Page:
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Dean C. Worcester Photography from the collection of Thomas Murray

Text below from the special exhibition, The Dean C. Worcester Photographic Collection University of Michigan, Museum of Anthropology.

"From 1890 until 1913, Dean Conant Worcester (1866-1924) took thousands of photographs of people and places throughout the Philippines. Worcester had first traveled to the region as an undergraduate zoology major in the 1880s on a scientific collecting mission for the University of Michigan Museum of Zoology. He returned to the region after he graduated in 1890, this time making zoological collections for the Minnesota Academy of Natural Science. In 1893, Worcester was hired as a lecturer and curator in the University of Michigan Zoology Department and authored a number of scholarly and popular works on the Philippines. When the Philippines came under U.S. control at the end of the Spanish-American War in 1898, Worcester was recognized as an American expert on the region. He quickly rose to prominence in the colonial government, serving on the first and second Philippine Commissions and then as Secretary of the Interior of the colonial government, a position he held until 1913.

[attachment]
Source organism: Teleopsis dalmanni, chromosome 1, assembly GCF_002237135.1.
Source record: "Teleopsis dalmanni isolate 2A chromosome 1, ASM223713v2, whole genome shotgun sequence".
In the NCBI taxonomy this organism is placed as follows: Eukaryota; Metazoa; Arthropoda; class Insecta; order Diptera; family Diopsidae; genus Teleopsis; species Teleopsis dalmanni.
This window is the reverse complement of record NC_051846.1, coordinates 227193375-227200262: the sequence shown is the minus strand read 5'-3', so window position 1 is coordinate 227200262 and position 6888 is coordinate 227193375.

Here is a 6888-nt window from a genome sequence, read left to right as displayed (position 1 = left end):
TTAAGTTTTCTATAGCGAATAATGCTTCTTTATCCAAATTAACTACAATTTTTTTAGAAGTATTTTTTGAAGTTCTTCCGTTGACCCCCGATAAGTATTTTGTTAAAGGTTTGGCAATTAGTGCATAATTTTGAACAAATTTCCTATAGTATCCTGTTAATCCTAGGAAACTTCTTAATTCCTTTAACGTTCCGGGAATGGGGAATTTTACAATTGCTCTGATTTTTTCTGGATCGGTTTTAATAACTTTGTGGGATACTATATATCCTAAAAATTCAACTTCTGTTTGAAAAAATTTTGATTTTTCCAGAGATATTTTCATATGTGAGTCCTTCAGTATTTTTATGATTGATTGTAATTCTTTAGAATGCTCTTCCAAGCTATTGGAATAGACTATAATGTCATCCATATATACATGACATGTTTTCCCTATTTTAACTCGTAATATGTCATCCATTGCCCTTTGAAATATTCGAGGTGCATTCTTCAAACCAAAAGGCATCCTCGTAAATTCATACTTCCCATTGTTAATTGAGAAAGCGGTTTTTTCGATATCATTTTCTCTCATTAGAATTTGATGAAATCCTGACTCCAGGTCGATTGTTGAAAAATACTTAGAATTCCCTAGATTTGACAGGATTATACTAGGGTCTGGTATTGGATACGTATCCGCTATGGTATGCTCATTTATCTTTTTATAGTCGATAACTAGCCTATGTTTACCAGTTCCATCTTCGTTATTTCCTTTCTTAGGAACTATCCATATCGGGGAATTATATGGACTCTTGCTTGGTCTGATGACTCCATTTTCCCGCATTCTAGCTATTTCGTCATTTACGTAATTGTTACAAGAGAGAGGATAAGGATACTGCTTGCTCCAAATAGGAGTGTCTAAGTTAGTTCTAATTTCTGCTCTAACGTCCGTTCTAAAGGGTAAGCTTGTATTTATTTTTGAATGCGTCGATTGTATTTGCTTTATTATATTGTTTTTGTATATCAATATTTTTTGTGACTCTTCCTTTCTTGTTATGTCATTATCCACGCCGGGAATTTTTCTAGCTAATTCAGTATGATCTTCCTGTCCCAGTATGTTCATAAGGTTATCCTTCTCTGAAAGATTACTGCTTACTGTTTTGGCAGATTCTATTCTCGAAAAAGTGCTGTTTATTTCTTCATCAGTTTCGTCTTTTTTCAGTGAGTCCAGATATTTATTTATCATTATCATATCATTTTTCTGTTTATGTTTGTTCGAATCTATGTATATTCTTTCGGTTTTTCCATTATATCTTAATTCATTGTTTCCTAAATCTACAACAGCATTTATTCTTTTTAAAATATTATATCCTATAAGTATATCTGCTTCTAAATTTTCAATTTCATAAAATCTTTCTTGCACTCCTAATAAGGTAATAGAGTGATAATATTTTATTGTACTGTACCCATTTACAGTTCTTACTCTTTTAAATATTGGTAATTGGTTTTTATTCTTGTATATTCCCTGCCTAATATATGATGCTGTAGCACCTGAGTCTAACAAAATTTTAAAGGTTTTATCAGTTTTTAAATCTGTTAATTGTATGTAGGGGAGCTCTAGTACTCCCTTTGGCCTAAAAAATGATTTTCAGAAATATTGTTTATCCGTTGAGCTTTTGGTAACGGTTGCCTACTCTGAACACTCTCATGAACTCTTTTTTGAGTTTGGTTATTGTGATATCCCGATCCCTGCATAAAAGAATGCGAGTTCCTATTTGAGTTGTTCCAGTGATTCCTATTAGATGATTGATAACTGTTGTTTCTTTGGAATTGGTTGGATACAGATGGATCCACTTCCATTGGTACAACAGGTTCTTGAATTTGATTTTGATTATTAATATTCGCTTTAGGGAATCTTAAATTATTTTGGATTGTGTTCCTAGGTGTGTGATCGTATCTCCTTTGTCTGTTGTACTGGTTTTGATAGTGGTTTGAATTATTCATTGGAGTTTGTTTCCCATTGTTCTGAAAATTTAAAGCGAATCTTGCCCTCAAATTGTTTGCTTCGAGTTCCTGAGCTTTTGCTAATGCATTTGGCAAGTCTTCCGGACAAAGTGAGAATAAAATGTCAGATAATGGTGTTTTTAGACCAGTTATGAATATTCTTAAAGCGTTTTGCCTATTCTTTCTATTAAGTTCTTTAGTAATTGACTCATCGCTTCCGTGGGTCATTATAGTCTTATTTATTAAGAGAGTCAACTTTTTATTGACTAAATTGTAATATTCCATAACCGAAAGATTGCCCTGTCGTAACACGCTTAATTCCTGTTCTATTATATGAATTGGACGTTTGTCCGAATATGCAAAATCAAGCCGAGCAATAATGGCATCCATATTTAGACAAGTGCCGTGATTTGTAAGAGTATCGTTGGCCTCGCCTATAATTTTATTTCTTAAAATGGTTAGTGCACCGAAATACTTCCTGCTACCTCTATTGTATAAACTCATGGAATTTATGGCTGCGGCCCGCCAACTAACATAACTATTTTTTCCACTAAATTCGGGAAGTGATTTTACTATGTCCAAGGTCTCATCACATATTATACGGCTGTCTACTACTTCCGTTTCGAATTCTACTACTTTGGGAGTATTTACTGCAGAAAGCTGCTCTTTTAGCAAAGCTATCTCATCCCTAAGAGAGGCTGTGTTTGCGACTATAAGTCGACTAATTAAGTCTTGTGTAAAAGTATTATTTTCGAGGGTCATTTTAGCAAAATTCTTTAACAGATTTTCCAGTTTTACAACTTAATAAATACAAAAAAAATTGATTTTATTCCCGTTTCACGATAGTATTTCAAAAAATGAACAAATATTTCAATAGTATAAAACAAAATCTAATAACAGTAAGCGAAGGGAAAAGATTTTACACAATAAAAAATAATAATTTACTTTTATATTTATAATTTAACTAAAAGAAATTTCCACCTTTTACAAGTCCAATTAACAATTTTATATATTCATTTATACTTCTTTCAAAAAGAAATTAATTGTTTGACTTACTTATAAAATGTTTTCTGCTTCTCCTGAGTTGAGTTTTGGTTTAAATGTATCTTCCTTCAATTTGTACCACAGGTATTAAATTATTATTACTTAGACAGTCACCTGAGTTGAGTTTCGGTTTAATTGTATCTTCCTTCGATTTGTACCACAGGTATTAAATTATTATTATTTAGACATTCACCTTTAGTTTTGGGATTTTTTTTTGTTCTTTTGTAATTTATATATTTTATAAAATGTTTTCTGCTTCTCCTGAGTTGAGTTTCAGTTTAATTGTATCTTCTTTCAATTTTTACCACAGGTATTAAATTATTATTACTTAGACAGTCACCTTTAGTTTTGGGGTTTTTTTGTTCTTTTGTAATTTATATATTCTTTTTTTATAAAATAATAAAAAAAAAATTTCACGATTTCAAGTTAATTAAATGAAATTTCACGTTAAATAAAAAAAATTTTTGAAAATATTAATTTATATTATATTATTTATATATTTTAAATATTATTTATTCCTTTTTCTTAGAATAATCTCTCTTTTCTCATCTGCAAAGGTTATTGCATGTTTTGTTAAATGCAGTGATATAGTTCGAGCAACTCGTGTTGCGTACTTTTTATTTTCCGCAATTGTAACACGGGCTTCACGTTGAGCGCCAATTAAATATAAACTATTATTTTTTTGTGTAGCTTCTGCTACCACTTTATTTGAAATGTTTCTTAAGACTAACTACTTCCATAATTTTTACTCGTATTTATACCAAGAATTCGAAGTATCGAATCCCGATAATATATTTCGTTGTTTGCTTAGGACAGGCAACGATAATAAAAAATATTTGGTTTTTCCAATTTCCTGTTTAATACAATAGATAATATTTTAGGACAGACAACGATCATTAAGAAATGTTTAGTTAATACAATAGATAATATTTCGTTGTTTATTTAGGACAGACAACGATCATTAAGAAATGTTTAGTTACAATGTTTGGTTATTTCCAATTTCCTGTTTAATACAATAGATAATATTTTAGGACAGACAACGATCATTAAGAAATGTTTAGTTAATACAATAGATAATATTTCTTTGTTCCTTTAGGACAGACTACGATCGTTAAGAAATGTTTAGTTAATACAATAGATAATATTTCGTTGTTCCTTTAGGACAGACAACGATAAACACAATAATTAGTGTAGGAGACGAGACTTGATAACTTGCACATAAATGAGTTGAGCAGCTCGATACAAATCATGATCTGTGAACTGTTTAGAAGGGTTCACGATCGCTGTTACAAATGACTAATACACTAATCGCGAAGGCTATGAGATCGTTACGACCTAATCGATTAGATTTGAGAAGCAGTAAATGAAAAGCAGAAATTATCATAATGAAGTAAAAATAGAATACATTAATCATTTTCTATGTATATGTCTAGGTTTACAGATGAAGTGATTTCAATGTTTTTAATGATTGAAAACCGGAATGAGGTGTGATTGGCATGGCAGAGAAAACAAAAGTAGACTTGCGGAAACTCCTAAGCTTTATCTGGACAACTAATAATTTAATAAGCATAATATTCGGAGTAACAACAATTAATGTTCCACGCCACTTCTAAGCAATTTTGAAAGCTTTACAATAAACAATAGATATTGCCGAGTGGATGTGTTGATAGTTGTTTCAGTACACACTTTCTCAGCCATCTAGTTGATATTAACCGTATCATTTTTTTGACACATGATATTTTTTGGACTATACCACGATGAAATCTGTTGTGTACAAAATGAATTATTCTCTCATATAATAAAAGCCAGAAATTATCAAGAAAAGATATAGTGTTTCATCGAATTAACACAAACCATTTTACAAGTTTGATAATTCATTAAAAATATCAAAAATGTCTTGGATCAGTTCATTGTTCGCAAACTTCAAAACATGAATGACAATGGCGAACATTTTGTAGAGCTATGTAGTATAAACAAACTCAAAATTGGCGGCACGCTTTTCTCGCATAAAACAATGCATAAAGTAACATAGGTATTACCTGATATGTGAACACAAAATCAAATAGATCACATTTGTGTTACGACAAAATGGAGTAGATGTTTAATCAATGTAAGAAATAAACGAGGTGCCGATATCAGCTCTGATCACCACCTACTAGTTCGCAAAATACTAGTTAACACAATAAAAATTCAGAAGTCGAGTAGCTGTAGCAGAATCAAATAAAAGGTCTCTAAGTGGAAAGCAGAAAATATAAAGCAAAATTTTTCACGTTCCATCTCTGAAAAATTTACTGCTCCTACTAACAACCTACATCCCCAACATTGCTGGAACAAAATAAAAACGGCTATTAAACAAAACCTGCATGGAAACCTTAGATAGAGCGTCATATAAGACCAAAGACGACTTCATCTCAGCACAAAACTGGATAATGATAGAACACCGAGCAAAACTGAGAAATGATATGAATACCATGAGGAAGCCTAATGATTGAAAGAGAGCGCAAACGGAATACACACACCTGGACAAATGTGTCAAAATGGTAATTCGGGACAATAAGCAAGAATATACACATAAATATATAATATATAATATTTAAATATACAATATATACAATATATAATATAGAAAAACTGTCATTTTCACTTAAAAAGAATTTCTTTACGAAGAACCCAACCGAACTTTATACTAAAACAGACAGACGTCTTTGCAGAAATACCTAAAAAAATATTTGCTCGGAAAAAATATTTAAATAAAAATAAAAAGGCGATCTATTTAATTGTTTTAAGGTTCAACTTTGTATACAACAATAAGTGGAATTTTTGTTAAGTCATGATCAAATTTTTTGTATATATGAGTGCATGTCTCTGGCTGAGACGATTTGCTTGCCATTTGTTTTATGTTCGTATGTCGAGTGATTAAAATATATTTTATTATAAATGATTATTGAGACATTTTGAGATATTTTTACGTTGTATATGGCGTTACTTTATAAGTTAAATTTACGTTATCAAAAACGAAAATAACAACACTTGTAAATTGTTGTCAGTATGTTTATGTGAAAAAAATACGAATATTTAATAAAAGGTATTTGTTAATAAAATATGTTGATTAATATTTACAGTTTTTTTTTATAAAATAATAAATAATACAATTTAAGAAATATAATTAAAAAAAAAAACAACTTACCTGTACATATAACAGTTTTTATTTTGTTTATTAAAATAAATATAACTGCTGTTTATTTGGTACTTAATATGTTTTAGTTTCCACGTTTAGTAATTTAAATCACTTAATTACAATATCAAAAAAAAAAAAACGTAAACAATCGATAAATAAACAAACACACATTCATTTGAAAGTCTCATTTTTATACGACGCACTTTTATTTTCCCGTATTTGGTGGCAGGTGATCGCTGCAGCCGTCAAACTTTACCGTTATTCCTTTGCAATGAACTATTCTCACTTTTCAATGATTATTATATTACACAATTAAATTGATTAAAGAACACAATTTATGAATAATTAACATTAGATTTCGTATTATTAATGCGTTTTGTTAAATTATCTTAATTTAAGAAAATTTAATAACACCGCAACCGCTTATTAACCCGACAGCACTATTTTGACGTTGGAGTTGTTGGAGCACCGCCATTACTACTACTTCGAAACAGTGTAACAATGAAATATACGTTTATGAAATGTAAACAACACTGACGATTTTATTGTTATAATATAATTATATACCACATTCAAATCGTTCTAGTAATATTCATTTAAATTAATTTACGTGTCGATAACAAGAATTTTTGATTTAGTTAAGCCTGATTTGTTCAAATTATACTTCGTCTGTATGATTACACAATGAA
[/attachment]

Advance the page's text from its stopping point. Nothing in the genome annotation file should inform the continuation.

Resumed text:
"Worcester’s fascination with the Philippines was coupled with his fascination and commitment to the relatively new technology of photography. During his time in the region, he and his employees in the Interior Department’s "Bureau of Non-Christian Tribes" took thousands of photos. A passionate imperialist, Worcester used many of his photographs in public lectures and popular articles supporting the colonial mission, and America’s responsibilities to "civilize" the tribal peoples of the Philippines. Others sought to be scientific records, framed through troubling 19th century racial classifications and evolutionary paradigms."

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Worcester's (seen in the center of the photo) words for the image below:

Blas Villamor, Bakidan, Saking, and two other brothers of Bakidan, and myself.

There are six brothers in this family and they rule the upper Nabuagan river valley. Bakidan is the most powerful.

Kalingan of Bunuan, Cagayan, 1905